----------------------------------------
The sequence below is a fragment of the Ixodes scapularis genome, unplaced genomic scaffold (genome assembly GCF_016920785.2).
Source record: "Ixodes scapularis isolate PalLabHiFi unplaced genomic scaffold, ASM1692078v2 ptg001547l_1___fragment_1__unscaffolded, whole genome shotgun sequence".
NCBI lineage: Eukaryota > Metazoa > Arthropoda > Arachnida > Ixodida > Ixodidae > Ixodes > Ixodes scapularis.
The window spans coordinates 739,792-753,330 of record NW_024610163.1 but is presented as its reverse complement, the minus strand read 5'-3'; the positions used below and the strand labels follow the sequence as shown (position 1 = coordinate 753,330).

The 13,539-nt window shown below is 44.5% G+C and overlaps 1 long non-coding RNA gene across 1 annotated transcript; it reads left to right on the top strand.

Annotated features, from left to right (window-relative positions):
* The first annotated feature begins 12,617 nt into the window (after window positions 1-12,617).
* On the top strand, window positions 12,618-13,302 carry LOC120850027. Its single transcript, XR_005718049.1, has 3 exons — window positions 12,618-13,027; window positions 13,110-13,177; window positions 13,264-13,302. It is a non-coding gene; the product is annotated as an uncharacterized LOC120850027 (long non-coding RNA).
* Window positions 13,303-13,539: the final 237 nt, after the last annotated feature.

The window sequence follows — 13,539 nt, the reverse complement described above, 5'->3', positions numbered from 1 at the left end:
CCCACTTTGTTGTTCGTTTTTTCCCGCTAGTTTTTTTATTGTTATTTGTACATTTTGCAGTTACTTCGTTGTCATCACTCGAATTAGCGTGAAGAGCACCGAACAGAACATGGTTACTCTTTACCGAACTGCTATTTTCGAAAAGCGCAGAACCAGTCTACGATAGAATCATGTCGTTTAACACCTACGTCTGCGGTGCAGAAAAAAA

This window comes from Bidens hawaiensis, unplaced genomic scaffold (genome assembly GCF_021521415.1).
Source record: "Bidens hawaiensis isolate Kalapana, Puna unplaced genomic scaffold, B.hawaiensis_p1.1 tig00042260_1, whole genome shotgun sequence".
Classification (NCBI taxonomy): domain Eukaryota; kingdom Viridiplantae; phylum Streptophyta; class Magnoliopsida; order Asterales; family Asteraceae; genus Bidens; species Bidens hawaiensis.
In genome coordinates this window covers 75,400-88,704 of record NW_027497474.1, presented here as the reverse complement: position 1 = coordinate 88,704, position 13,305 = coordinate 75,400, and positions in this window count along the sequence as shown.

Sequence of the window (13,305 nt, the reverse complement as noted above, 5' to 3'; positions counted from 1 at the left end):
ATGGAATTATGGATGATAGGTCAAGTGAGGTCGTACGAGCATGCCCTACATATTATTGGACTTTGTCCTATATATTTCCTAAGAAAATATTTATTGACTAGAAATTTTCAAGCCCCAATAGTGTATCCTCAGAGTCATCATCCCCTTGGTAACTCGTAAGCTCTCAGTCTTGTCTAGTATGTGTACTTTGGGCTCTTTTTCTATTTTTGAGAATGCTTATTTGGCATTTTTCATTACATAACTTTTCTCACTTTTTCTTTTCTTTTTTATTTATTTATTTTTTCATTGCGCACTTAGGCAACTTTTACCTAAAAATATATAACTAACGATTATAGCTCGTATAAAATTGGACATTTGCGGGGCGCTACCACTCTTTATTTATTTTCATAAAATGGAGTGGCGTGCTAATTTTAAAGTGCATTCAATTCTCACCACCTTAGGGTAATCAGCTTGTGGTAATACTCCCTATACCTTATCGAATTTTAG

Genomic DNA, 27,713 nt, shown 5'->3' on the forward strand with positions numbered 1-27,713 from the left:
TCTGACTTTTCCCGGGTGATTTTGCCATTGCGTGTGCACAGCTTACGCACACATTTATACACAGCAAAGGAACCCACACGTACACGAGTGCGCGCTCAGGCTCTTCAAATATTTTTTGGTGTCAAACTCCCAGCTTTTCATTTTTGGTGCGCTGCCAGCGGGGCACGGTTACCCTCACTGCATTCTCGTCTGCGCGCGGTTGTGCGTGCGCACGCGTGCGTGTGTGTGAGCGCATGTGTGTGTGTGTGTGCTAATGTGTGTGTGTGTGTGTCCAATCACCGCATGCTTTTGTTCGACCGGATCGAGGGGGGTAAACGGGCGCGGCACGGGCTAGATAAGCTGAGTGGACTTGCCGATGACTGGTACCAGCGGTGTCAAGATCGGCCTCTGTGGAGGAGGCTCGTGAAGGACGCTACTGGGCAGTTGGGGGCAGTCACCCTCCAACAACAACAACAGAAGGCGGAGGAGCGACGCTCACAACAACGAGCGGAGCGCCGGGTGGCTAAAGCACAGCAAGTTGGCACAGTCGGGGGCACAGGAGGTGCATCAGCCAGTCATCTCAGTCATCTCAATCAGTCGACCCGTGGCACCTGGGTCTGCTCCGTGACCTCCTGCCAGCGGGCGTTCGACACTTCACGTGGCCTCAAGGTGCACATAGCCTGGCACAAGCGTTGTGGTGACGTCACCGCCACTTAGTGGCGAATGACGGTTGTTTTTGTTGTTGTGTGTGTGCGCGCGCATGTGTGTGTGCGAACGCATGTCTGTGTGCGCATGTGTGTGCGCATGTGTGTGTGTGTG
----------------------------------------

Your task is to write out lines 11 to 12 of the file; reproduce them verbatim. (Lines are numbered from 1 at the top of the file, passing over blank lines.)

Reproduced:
CCCACTTTGTTGTTCGTTTTTTCCCGCTAGTTTTTTTATTGTTATTTGTACATTTTGCAGTTACTTCGTTGTCATCACTCGAATTAGCGTGAAGAGCACCGAACAGAACATGGTTACTCTTTACCGAACTGCTATTTTCGAAAAGCGCAGAACCAGTCTACGATAGAATCATGTCGTTTAACACCTACGTCTGCGGTGCAGAAAAAAA

This window comes from Bidens hawaiensis, unplaced genomic scaffold (genome assembly GCF_021521415.1).